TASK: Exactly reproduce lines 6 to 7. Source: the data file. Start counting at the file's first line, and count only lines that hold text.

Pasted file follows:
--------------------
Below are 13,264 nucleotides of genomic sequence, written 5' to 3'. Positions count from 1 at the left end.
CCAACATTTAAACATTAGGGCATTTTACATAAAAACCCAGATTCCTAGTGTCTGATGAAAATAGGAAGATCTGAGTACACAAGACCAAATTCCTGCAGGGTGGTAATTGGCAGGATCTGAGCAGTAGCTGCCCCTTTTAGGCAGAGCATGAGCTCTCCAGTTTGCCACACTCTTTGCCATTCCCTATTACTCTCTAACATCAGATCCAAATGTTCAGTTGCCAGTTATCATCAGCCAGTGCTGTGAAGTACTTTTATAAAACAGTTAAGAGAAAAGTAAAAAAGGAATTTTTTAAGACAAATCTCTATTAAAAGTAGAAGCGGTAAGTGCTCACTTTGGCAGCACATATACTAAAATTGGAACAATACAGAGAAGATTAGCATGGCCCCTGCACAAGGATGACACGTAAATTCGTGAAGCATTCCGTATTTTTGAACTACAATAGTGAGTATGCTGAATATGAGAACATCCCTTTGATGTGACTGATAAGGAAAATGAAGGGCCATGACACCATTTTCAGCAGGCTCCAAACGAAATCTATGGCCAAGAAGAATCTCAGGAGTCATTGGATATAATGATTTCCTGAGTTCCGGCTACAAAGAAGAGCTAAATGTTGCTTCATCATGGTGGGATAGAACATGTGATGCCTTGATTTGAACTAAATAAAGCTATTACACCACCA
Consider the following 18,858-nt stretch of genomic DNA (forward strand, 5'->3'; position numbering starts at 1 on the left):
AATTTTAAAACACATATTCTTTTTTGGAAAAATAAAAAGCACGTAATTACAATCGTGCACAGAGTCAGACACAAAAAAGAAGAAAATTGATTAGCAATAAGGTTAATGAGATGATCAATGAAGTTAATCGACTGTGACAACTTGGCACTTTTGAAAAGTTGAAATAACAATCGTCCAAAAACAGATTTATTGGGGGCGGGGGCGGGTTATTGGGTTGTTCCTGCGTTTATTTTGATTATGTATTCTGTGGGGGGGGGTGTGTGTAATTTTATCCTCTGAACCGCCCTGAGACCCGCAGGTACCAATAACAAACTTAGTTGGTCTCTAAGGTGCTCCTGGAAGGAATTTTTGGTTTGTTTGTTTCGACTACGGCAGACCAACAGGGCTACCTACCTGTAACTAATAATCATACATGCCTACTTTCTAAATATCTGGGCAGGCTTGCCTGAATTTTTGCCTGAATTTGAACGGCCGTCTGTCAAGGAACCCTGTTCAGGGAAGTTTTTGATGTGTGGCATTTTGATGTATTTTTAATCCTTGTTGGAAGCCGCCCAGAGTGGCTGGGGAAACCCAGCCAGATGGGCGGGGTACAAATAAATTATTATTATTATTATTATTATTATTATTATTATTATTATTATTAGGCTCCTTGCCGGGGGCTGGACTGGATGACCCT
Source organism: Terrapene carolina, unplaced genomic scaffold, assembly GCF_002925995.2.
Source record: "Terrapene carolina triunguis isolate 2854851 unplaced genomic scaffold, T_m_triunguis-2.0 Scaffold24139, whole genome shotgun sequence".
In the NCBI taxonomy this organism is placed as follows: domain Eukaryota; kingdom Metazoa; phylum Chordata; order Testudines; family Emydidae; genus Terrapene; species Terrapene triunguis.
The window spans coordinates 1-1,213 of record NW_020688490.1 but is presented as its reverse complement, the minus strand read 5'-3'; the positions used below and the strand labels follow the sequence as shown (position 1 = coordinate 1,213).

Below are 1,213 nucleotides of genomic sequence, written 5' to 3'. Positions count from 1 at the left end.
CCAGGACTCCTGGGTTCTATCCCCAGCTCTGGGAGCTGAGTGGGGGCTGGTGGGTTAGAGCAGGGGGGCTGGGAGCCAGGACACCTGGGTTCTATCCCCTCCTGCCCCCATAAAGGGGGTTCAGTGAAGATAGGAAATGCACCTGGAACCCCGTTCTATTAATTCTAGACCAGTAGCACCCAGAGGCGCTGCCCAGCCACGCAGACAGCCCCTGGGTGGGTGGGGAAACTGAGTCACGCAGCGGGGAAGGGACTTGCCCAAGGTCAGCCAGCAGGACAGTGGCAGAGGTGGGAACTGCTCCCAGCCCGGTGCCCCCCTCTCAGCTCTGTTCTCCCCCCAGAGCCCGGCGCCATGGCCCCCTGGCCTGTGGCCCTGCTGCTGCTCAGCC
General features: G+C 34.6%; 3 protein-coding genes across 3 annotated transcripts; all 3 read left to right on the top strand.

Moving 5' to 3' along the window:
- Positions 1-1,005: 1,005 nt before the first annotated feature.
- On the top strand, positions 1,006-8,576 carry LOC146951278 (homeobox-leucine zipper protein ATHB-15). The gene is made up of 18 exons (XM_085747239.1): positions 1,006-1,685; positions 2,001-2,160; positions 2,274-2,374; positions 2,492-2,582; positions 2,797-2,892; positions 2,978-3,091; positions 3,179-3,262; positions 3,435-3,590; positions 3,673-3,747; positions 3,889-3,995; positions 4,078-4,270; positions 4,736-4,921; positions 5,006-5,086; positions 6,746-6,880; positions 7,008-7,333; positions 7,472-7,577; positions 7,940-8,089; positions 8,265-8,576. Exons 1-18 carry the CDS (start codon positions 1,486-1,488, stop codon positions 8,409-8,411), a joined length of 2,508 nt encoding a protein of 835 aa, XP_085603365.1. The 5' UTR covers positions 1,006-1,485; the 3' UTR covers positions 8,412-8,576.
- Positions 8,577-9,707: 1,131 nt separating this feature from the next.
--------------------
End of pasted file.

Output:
Source record: "Terrapene carolina triunguis isolate 2854851 unplaced genomic scaffold, T_m_triunguis-2.0 Scaffold24139, whole genome shotgun sequence".
In the NCBI taxonomy this organism is placed as follows: domain Eukaryota; kingdom Metazoa; phylum Chordata; order Testudines; family Emydidae; genus Terrapene; species Terrapene triunguis.